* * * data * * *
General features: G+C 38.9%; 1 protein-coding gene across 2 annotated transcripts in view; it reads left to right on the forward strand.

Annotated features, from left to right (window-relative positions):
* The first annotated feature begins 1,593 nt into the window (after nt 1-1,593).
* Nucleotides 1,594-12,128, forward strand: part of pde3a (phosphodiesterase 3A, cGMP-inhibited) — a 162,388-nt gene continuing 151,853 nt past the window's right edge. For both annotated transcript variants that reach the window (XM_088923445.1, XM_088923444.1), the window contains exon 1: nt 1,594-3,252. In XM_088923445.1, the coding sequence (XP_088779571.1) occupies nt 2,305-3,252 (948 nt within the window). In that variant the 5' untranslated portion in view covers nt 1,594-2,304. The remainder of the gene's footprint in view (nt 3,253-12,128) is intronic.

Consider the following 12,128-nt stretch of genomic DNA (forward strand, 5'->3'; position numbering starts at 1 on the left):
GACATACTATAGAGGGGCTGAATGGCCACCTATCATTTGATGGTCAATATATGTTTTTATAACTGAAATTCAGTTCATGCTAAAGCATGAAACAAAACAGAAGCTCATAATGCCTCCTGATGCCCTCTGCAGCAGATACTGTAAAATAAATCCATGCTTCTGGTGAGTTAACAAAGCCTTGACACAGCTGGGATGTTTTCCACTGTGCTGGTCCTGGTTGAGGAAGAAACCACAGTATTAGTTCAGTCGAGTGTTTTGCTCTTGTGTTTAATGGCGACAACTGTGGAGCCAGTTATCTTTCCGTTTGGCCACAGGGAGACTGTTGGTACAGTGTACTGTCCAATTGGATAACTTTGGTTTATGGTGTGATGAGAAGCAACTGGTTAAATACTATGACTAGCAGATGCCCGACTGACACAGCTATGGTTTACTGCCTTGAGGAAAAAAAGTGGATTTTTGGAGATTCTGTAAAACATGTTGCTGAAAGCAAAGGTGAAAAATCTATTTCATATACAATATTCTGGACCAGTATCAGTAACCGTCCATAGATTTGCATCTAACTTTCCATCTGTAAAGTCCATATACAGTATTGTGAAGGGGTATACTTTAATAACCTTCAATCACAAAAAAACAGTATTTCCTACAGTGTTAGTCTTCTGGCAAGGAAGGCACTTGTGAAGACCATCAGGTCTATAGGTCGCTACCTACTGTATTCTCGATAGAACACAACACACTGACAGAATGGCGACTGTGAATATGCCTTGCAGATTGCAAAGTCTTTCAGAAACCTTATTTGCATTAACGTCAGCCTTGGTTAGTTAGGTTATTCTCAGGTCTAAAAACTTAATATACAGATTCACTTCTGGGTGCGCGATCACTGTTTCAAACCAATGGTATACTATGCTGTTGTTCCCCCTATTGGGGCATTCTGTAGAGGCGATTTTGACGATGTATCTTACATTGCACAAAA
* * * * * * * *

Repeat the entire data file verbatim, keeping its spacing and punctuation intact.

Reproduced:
General features: G+C 38.9%; 1 protein-coding gene across 2 annotated transcripts in view; it reads left to right on the forward strand.

Annotated features, from left to right (window-relative positions):
* The first annotated feature begins 1,593 nt into the window (after nt 1-1,593).
* Nucleotides 1,594-12,128, forward strand: part of pde3a (phosphodiesterase 3A, cGMP-inhibited) — a 162,388-nt gene continuing 151,853 nt past the window's right edge. For both annotated transcript variants that reach the window (XM_088923445.1, XM_088923444.1), the window contains exon 1: nt 1,594-3,252. In XM_088923445.1, the coding sequence (XP_088779571.1) occupies nt 2,305-3,252 (948 nt within the window). In that variant the 5' untranslated portion in view covers nt 1,594-2,304. The remainder of the gene's footprint in view (nt 3,253-12,128) is intronic.

Consider the following 12,128-nt stretch of genomic DNA (forward strand, 5'->3'; position numbering starts at 1 on the left):
GACATACTATAGAGGGGCTGAATGGCCACCTATCATTTGATGGTCAATATATGTTTTTATAACTGAAATTCAGTTCATGCTAAAGCATGAAACAAAACAGAAGCTCATAATGCCTCCTGATGCCCTCTGCAGCAGATACTGTAAAATAAATCCATGCTTCTGGTGAGTTAACAAAGCCTTGACACAGCTGGGATGTTTTCCACTGTGCTGGTCCTGGTTGAGGAAGAAACCACAGTATTAGTTCAGTCGAGTGTTTTGCTCTTGTGTTTAATGGCGACAACTGTGGAGCCAGTTATCTTTCCGTTTGGCCACAGGGAGACTGTTGGTACAGTGTACTGTCCAATTGGATAACTTTGGTTTATGGTGTGATGAGAAGCAACTGGTTAAATACTATGACTAGCAGATGCCCGACTGACACAGCTATGGTTTACTGCCTTGAGGAAAAAAAGTGGATTTTTGGAGATTCTGTAAAACATGTTGCTGAAAGCAAAGGTGAAAAATCTATTTCATATACAATATTCTGGACCAGTATCAGTAACCGTCCATAGATTTGCATCTAACTTTCCATCTGTAAAGTCCATATACAGTATTGTGAAGGGGTATACTTTAATAACCTTCAATCACAAAAAAACAGTATTTCCTACAGTGTTAGTCTTCTGGCAAGGAAGGCACTTGTGAAGACCATCAGGTCTATAGGTCGCTACCTACTGTATTCTCGATAGAACACAACACACTGACAGAATGGCGACTGTGAATATGCCTTGCAGATTGCAAAGTCTTTCAGAAACCTTATTTGCATTAACGTCAGCCTTGGTTAGTTAGGTTATTCTCAGGTCTAAAAACTTAATATACAGATTCACTTCTGGGTGCGCGATCACTGTTTCAAACCAATGGTATACTATGCTGTTGTTCCCCCTATTGGGGCATTCTGTAGAGGCGATTTTGACGATGTATCTTACATTGCACAAAA